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Adequacy of haemodialysis in two centres in Southwestern Nigeria: Determinants and clinical correlates p. 14
PK Uduagbamen, AT Uka, MI Ogunmola, C Attah, OJ Alao, TE Falana
Background: Dialysis remains the most common modality of renal replacement therapy for managing end-stage kidney disease. Optimisation of various measures is needed for its efficient delivery. Inadequate dialysis is common in many low-income nations, and there could be inter-centre differences in the delivered dose. Aim: We assessed the dialysis adequacy and factors associated with inter-centre variation. Materials and Methods: This was a two-centre comparative study. Participants' sociodemographic and examination findings were documented and dialysis was prescribed. Pre- and post-dialysis blood for electrolytes, urea and creatinine were taken, and urea reduction ratio and fractional urea clearance as a function of its distribution volume (Kt/V) were calculated. Results: Two hundred and thirty-two participants had 1248 dialysis sessions. Participants' mean age was 49.9 ± 4.6 years. More males participated in the study, and males also received more sessions per participant. A greater proportion of the participants had tertiary education and had hypertensive nephropathy as the cause of kidney disease. The internal jugular access was used for dialysis in majority (60.6%) of the dialysis sessions. Dialysis dose (DD) was adequate in only 115 (9.2%) sessions. The mean DD was 1.02 ± 0.4; in the two centres, it was 0.86 ± 0.2 and 1.11 ± 0.5. Conclusion: DD is low in many low-income nations including Nigeria. The DD was directly related to the blood flow rate, dialysis duration and frequency of erythropoietin use. In addition to other factors, inability to afford prescribed dialysis regimen is a major contributor to the low DD in low-income settings.
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Assessment of resources available for integrated primary eye care in obokun local government Area, Nigeria p. 20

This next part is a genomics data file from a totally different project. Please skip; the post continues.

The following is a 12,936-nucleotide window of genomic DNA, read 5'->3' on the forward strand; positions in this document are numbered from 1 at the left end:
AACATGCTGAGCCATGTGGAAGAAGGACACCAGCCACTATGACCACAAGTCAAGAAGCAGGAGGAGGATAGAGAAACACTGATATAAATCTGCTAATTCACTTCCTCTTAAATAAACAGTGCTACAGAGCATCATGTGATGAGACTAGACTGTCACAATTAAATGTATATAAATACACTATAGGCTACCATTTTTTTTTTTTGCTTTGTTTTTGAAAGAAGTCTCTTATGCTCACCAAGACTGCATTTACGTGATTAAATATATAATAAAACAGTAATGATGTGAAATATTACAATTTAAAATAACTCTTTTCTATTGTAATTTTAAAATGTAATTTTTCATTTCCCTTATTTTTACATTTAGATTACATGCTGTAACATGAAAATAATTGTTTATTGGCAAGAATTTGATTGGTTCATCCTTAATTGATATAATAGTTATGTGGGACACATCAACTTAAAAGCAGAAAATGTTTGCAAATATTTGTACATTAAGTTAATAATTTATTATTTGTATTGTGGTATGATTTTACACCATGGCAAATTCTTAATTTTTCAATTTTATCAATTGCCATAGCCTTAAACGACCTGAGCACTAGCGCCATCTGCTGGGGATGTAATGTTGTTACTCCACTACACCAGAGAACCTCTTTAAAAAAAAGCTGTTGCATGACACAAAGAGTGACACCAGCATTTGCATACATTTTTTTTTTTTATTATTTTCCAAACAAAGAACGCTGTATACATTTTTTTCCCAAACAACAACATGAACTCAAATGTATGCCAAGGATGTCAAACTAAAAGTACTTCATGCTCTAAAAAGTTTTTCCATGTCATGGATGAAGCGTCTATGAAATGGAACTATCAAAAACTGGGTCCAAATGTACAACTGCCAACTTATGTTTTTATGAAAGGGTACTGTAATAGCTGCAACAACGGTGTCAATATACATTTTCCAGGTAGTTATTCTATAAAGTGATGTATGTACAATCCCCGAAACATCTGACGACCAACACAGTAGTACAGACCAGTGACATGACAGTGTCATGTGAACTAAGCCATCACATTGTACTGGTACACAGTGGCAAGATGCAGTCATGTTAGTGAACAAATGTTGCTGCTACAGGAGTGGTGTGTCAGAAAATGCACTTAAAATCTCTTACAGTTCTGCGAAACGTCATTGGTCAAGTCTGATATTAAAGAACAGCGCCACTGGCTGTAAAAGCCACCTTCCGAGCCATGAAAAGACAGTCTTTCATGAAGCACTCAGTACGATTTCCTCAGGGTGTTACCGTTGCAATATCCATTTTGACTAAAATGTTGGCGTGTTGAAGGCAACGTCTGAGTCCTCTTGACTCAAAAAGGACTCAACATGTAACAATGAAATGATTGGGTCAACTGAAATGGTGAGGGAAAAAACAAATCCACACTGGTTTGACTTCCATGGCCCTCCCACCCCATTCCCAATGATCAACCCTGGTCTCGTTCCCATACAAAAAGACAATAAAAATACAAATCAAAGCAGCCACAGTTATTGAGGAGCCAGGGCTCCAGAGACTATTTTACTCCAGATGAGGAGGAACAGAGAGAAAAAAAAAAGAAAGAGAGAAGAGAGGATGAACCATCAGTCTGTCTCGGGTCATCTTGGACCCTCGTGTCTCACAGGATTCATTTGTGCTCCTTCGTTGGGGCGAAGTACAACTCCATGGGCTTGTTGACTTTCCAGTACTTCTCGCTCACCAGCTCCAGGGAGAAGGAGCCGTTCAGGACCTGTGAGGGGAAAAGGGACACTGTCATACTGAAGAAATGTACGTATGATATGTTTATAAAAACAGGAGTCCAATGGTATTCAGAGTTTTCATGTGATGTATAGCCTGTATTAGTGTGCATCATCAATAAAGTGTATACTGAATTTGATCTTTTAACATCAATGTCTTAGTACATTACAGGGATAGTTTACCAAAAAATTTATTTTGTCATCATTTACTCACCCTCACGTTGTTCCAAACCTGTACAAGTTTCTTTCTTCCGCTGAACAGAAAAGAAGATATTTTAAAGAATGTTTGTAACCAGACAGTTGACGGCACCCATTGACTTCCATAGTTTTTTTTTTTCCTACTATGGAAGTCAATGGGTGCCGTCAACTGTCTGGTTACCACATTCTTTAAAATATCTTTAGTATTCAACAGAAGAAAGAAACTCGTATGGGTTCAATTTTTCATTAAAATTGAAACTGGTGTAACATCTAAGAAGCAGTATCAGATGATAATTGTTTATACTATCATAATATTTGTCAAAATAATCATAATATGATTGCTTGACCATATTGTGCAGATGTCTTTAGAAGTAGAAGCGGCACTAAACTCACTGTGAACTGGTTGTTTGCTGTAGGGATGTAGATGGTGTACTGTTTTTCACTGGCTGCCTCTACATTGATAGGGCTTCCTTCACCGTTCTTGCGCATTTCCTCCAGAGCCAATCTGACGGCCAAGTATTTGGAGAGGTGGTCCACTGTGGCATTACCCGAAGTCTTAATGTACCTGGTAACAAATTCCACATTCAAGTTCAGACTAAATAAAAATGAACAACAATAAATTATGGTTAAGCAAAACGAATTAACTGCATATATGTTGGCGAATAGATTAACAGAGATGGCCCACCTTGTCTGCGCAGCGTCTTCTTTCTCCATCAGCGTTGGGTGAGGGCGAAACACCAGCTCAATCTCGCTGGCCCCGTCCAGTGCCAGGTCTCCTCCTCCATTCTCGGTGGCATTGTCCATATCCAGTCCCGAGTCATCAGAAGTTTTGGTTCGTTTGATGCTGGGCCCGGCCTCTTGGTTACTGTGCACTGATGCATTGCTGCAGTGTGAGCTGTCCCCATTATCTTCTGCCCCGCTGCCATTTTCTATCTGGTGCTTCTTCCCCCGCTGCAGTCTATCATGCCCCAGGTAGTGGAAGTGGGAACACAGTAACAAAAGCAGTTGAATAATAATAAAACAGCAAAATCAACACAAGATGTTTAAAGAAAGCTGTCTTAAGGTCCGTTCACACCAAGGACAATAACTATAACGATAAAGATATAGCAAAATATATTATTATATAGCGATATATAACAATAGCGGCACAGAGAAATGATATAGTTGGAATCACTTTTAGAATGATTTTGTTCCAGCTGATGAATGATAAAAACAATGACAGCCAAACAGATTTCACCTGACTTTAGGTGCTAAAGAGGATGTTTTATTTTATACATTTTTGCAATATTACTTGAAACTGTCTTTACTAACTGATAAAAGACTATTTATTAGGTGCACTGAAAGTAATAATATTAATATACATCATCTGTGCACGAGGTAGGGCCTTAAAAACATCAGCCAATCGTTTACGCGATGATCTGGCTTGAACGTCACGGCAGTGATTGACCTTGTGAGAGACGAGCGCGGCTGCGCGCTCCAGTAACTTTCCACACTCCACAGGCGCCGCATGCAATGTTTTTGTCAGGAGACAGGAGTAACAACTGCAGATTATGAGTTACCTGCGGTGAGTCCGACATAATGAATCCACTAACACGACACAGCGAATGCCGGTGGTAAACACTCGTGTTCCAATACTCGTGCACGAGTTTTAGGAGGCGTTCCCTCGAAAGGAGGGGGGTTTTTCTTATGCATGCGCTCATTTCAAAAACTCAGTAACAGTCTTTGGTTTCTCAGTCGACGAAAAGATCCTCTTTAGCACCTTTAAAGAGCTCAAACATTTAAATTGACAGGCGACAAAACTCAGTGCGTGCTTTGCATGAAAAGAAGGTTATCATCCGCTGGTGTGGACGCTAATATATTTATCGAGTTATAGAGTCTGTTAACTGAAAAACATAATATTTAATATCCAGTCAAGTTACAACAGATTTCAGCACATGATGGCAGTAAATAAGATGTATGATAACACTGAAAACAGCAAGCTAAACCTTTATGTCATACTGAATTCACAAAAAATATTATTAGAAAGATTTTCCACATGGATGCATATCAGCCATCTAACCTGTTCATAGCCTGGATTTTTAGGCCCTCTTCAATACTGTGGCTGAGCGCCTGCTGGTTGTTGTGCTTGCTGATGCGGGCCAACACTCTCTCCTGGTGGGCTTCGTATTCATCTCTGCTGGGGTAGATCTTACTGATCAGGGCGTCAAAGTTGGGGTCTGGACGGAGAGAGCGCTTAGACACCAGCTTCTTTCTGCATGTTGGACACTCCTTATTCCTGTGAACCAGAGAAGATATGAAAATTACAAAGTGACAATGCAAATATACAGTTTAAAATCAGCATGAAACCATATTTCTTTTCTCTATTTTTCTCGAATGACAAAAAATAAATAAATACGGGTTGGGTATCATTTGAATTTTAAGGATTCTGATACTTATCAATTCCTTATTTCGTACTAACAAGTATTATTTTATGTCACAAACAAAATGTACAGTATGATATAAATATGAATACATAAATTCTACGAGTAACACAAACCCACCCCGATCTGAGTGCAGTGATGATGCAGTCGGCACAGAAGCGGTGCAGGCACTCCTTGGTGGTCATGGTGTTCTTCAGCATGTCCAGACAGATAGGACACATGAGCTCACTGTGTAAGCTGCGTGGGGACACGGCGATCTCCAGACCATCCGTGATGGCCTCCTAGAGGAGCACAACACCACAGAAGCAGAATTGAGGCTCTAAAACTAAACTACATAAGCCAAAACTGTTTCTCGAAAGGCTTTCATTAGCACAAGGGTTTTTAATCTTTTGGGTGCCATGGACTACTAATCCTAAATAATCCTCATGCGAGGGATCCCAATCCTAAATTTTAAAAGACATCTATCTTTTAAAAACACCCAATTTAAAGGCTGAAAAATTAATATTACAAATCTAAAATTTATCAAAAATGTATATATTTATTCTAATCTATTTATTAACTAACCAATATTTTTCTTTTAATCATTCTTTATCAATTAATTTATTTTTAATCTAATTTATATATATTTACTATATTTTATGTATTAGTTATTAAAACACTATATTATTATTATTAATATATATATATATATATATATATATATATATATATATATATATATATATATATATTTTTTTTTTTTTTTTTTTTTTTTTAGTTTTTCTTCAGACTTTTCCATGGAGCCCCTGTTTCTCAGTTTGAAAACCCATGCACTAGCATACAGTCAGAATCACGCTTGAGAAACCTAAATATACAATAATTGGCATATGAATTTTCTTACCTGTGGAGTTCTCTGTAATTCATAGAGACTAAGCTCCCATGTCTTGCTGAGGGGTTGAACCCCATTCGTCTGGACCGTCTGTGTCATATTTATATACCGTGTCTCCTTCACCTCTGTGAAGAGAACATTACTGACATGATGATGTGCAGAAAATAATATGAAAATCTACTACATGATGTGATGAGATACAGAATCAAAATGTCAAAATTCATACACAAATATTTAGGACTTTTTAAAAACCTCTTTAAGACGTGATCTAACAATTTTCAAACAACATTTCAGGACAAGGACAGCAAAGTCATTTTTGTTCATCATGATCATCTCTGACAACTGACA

BA Adewara, BO Adegbehingbe, OH Onakpoya, AO Adeoye, OO Awe
Background: The integration of eye care services into the primary health-care (PHC) system and the accessibility and quality of eye health in the community is hugely dependent on available resources. Objective: The aim was to assess the resources available for eye care delivery in public PHC facilities in Obokun Local Government Area (LGA), Osun State, Nigeria. Methodology: This was a descriptive cross-sectional study of public PHC facilities and workers in Obokun LGA, Nigeria. A PHC facility checklist was used to obtain data on available infrastructure, material resources, primary eye care (PEC) services, and human resources during a tour and inspection of each facility. Further data on human resources were obtained with a semi-structured questionnaire administered to PHC workers. Data included information on the age, sex, cadre, duration of service, PEC practices, and training of PHC workers. Results: There were 4 (10.0%) primary health (PH) centres, 19 (47.5%) PH clinics and 17 (42.5%) health posts. The number and distribution of PHC facilities, material resources, and PEC services were below-recommended guidelines. There were 12 (11.2%) nurses, 4 (3.7%) community health officers, 19 (17.8%) community health extension workers (CHEWs), 7 (6.5%) health technicians, 8 (7.5%) junior CHEWs, and 57 (53.3%) health assistants. There was a sufficient number of PHC workers and community services to build capacity for PEC delivery. Conclusions: Resources were available for PEC in Obokun LGA; however, some were insufficient or unevenly distributed. Further training of PHC workers in PEC and the provision of the minimum required infrastructure and material resources are recommended.